Well, I’ve never been very good at using single words to describe things.  Unless something is cool or stupid, my mind probably makes it more complicated than a single word.  I suppose I can manage a few words or phrases: quiet until I’m comfortable, always thinking, logical, accepting, relaxed.  There might be more.  I feel like describing oneself requires too much vanity for me to feel totally comfortable doing it. 

2) You’ve got a couple of books on Amazon – The City’s Assassin and Glistening Tricks. One is a novel and the other a collection of stories. When writing, what comes easiest?

Nothing.  Actually, self-criticism is easiest.  The people who know me and have read my work probably can’t really tell the inner turmoil that goes into writing for me.  Even when something is finished, a chapter, a book, a page, I can’t help myself.  Inside, in my head, I’m going over each point that I just wrote and realizing that I should do something else or that it’s just bad.  It takes a lot to calm myself down and accept that what I wrote is good.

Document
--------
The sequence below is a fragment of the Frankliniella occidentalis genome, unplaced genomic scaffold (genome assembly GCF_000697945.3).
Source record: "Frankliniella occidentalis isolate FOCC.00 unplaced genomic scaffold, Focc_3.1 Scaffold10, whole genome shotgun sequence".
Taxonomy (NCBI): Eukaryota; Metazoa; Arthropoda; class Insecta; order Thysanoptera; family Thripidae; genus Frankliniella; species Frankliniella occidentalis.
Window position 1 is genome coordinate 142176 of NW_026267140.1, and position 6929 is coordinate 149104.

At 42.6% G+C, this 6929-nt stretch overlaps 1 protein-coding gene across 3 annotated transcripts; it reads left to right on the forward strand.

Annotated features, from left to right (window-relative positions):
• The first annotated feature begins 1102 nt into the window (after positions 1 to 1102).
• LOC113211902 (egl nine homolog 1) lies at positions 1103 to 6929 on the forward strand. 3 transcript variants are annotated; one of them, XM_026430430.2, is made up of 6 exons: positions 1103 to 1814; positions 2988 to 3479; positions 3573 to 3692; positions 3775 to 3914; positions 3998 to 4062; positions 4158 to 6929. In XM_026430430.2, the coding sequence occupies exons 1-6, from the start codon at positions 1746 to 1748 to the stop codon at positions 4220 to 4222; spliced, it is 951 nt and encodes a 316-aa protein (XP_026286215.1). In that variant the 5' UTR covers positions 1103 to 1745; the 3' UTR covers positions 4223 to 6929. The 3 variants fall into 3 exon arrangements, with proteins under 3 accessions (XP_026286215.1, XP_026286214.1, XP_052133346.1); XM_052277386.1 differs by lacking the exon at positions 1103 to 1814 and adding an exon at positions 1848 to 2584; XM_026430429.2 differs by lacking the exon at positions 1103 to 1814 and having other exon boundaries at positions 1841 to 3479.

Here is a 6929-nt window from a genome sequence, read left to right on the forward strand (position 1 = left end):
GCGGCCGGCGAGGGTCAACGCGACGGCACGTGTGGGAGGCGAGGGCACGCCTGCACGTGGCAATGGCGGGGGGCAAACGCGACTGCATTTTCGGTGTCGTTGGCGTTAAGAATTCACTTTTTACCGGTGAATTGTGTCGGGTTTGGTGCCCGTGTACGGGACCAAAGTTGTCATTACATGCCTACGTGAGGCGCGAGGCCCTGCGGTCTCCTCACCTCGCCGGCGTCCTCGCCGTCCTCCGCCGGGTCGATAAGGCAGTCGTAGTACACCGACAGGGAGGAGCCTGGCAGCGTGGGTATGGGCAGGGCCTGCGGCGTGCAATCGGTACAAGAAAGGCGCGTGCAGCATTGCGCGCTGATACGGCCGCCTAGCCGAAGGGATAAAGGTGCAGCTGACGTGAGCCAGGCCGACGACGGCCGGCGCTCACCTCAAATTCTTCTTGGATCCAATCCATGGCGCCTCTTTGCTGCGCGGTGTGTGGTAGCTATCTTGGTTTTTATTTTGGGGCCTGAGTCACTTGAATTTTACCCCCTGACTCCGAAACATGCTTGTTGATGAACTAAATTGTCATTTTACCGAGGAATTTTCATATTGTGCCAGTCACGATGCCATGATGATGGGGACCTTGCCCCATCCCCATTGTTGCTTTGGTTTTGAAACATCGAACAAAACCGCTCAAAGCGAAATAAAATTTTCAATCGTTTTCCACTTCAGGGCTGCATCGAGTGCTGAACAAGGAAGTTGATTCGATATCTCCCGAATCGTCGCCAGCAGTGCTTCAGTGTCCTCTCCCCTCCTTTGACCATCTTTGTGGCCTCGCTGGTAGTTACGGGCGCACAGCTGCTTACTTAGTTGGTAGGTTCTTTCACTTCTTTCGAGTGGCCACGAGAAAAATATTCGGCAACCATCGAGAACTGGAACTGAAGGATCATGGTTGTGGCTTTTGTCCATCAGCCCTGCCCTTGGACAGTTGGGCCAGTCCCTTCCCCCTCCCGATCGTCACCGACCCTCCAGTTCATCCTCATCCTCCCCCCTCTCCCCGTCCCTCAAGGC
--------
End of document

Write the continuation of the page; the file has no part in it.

3) In ten years’ time, how many books will you have published?

Well, ten years ago, after I’d been writing consistently for about two years, I would have said a million.  I would have said some ridiculous number.  Unfortunately for that teenager of ten years ago, I didn’t really mature into what I consider a good writer until this past year.  It took a lot of growing up to be happy with my writing.  But commercially distributed?  Widely read?  Turned into movies after professional publication?  Well, I don’t write BDSM fan fiction or about vampires, so until someone wants to read about awesome assassins or my version of magic, I have no idea how many books I’ll have published professionally.  So, I’m going to say I’ll self-publish as many books as I’m happy with.  Maybe by then people will know my name and buy them.